TAMPA - When Stephanie Schwab was a child, she would only eat white food. “Cream of wheat, cottage cheese, and noodles and anything that was bland or white. That's what I would eat and I wouldn't eat anything else."
As an adult, she's added lots of new foods to her list. But there are still entire food groups she just won't touch, which can make things difficult when ordering a meal. “I am kind of like Sally from When Harry Met Sally when I'm very specific about how I order. 'I want this and I don't want that,' and that can get a little tiring sometimes."
Now some researchers believe highly restricted diets may actually be a form of eating disorder, even though the finicky eater isn't concerned about weight.
Dietician Lisa Di Fazio says limited food choices can interfere with their social lives. "Many people avoid social interactions and dinners. They panic going to weddings."
Of course, limiting food can also interfere with health. Di Fazio says, “The main nutrients that are lacking is potassium, iron, B-12, vitamins A & C."
Nancy Zucker was a Professor in the Department of Psychiatry at Duke Center for Eating Disorders. She said, "They are not getting the vitamins and minerals they need. They're not getting the calcium they need, so it impacts growth."
Duke eating disorders specialist Doctor Nancy Zucker says up until now, little research has been done on adult picky eating. Now she, along with researchers at The University of Pittsburgh are hoping to change that, by launching the first ever national public registry for adult finicky eaters.
Zucker says, “What we're trying to do is to learn more about what picky eating is like for adults. What it persists of, how it impacts their functioning and so, hopefully soon, we'll have some answers in terms of the number of people it affects and how impactful it is."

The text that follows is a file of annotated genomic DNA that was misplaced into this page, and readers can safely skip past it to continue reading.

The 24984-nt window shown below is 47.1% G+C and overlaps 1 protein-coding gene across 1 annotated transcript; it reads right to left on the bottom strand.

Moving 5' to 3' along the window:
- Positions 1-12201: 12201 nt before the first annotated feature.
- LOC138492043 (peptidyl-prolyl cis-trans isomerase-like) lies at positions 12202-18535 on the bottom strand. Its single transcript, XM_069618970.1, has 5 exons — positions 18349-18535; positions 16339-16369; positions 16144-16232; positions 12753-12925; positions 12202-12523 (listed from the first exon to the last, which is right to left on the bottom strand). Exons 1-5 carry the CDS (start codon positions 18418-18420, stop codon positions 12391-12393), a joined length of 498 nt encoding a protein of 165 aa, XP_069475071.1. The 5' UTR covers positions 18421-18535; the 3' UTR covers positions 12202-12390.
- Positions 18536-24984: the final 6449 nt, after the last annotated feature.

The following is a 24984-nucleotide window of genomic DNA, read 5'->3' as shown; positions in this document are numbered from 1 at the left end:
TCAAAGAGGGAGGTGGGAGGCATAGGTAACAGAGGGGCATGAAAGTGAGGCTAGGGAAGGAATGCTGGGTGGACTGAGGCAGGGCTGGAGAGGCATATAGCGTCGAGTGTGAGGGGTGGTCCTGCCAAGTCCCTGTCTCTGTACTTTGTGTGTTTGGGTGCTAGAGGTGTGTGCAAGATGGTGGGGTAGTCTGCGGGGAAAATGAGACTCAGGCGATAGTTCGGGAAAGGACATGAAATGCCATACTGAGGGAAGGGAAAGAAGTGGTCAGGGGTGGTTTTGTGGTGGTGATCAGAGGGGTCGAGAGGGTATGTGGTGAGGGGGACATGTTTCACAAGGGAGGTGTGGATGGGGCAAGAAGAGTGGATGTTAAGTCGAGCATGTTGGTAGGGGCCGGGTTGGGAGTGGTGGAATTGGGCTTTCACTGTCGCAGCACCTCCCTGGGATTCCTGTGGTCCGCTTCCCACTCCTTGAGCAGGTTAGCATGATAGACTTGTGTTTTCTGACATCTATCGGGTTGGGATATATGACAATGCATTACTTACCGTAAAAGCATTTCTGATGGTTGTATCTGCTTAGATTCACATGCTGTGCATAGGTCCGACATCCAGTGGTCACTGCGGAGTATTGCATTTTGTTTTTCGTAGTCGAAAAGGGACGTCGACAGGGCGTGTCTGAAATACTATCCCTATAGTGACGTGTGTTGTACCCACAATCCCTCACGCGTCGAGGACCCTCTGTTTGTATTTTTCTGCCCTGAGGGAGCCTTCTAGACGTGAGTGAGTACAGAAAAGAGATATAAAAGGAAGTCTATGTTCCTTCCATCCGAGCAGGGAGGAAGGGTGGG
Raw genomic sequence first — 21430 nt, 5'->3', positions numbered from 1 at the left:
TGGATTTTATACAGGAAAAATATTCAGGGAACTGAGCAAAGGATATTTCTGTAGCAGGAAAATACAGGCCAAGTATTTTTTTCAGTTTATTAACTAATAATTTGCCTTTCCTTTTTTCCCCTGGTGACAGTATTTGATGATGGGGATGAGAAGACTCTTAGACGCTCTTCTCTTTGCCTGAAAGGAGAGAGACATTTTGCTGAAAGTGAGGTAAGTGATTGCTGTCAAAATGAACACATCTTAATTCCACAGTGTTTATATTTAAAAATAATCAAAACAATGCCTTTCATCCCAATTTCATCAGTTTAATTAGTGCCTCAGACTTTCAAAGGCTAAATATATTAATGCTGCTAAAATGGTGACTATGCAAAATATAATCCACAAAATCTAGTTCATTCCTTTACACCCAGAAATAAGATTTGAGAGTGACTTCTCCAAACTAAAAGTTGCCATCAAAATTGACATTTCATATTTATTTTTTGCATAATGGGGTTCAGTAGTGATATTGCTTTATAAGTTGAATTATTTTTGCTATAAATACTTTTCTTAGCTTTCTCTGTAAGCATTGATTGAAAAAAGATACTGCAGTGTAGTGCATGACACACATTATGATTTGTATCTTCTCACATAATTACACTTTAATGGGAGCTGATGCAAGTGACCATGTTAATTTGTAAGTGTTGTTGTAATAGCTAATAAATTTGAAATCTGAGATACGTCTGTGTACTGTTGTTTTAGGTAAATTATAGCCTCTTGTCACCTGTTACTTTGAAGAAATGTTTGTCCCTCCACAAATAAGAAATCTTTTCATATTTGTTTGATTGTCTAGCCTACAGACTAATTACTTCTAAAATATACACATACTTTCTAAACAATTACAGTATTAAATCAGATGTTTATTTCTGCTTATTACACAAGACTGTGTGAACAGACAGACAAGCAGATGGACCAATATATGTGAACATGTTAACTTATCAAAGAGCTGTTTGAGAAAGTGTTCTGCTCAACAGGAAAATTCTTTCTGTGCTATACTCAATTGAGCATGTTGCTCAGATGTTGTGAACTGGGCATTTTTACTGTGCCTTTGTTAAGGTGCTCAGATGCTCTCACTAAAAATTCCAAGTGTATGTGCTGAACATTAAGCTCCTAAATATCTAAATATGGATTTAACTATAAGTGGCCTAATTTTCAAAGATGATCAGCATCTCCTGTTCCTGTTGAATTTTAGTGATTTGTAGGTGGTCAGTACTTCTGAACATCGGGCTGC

In addition, they're hoping to open a dialogue for picky eaters to share coping strategies with one another. Zucker says, “A lot of people manage it incredibly successfully. So the strategies that they've probably learned to not let it get in their way can be helpful to other people."
Like finding acceptable substitutions to foods you don't eat - to make sure you're still getting proper nutrition. Di Fazio says “It's very important to supplement your diet if you're a finicky eater."
And finding a way to enjoy going out to restaurants with friends. Something Stephanie says is important for her social life even if she doesn't always love the food served. “Just to try to go with the flow. And recognize there's always going to be something on the menu that you can order or you can always accommodate yourself in your own kitchen, and, so you know, in worst case scenario you're hungry for a couple hours then you go home and eat something at home."
Researchers still don't know what drives finicky eaters and hope the registry will be able to clear up some of the mystery - and offer solutions. They invite all picky eaters over eighteen to share their experiences by taking an online survey.
If you consider yourself a picky eater, you may want to participate in the study. Find the online questionnaire at http://www.dukehealth.org/clinicaltrials/the_food_fad_study_finicky_eating_in_adults
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